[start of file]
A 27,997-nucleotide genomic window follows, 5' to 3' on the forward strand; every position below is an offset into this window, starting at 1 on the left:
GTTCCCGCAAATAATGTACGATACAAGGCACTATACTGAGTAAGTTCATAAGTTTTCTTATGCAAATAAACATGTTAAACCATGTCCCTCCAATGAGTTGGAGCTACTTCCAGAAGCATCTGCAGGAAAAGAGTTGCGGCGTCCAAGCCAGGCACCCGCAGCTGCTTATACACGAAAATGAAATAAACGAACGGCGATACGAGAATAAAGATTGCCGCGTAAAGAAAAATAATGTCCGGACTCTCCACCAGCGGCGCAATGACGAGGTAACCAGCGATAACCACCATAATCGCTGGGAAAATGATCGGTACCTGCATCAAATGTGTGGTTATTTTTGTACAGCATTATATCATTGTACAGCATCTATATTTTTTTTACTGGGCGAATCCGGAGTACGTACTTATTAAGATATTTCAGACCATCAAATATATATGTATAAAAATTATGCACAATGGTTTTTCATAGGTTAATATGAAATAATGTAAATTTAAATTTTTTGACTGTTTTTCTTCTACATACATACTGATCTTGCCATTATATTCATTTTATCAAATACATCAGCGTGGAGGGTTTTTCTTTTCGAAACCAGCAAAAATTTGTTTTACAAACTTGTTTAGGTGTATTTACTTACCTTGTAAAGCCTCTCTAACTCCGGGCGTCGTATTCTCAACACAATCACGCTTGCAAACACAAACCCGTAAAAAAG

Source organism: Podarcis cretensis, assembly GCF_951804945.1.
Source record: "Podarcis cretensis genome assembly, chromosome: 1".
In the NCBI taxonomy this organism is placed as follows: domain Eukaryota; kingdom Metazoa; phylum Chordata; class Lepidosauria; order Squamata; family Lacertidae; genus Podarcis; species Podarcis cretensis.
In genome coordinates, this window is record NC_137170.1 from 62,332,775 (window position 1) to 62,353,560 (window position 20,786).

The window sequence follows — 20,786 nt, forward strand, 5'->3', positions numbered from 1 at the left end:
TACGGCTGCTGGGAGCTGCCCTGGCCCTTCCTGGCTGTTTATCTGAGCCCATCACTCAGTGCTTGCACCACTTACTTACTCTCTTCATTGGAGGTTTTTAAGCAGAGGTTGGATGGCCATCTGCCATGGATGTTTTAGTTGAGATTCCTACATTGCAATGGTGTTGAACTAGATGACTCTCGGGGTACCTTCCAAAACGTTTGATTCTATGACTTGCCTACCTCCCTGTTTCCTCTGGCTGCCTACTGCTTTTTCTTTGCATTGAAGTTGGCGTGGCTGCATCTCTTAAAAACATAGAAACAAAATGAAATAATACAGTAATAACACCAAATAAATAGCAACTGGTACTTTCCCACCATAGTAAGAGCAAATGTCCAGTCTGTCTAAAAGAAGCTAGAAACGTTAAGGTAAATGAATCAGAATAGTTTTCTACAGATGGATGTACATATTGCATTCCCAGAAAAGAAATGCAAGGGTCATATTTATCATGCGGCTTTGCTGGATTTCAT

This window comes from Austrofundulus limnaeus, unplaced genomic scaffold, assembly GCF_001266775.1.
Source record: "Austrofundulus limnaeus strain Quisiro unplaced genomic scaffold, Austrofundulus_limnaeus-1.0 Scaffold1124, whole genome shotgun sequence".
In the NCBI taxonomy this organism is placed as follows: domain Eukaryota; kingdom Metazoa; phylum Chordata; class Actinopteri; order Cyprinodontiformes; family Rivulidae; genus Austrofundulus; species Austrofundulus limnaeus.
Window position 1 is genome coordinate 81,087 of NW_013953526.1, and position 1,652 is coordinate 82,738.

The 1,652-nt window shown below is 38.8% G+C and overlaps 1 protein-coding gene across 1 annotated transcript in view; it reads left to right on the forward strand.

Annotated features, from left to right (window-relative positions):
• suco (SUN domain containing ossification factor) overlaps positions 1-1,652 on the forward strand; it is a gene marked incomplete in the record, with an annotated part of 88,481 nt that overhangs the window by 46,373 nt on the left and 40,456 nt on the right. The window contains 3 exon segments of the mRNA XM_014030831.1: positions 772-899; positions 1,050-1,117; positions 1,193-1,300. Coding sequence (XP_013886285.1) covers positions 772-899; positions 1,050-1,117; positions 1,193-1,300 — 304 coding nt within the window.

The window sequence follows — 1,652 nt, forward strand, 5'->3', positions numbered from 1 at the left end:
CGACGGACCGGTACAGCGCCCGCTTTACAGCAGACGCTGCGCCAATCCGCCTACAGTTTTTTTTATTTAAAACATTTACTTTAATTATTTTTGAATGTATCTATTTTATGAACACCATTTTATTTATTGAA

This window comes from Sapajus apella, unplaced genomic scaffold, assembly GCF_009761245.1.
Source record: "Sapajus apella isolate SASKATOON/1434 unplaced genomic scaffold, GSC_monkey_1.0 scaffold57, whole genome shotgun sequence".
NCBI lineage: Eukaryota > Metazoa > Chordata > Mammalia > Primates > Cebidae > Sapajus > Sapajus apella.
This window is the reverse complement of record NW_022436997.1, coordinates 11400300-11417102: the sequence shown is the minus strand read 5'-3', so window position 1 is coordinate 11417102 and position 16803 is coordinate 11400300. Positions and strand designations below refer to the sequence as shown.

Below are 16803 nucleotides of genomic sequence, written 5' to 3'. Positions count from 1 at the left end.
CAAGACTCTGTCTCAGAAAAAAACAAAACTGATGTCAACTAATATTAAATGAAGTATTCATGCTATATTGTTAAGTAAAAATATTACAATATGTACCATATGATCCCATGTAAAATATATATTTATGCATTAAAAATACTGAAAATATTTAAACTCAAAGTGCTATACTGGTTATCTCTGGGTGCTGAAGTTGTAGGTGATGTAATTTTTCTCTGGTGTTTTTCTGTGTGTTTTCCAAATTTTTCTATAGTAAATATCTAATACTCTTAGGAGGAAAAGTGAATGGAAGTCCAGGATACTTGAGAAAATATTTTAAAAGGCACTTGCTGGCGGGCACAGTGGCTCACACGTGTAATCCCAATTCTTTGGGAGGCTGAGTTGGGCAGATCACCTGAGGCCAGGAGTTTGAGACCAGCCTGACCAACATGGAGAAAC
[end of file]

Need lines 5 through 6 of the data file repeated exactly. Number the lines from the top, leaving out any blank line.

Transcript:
In the NCBI taxonomy this organism is placed as follows: domain Eukaryota; kingdom Metazoa; phylum Chordata; class Lepidosauria; order Squamata; family Lacertidae; genus Podarcis; species Podarcis cretensis.
In genome coordinates, this window is record NC_137170.1 from 62,332,775 (window position 1) to 62,353,560 (window position 20,786).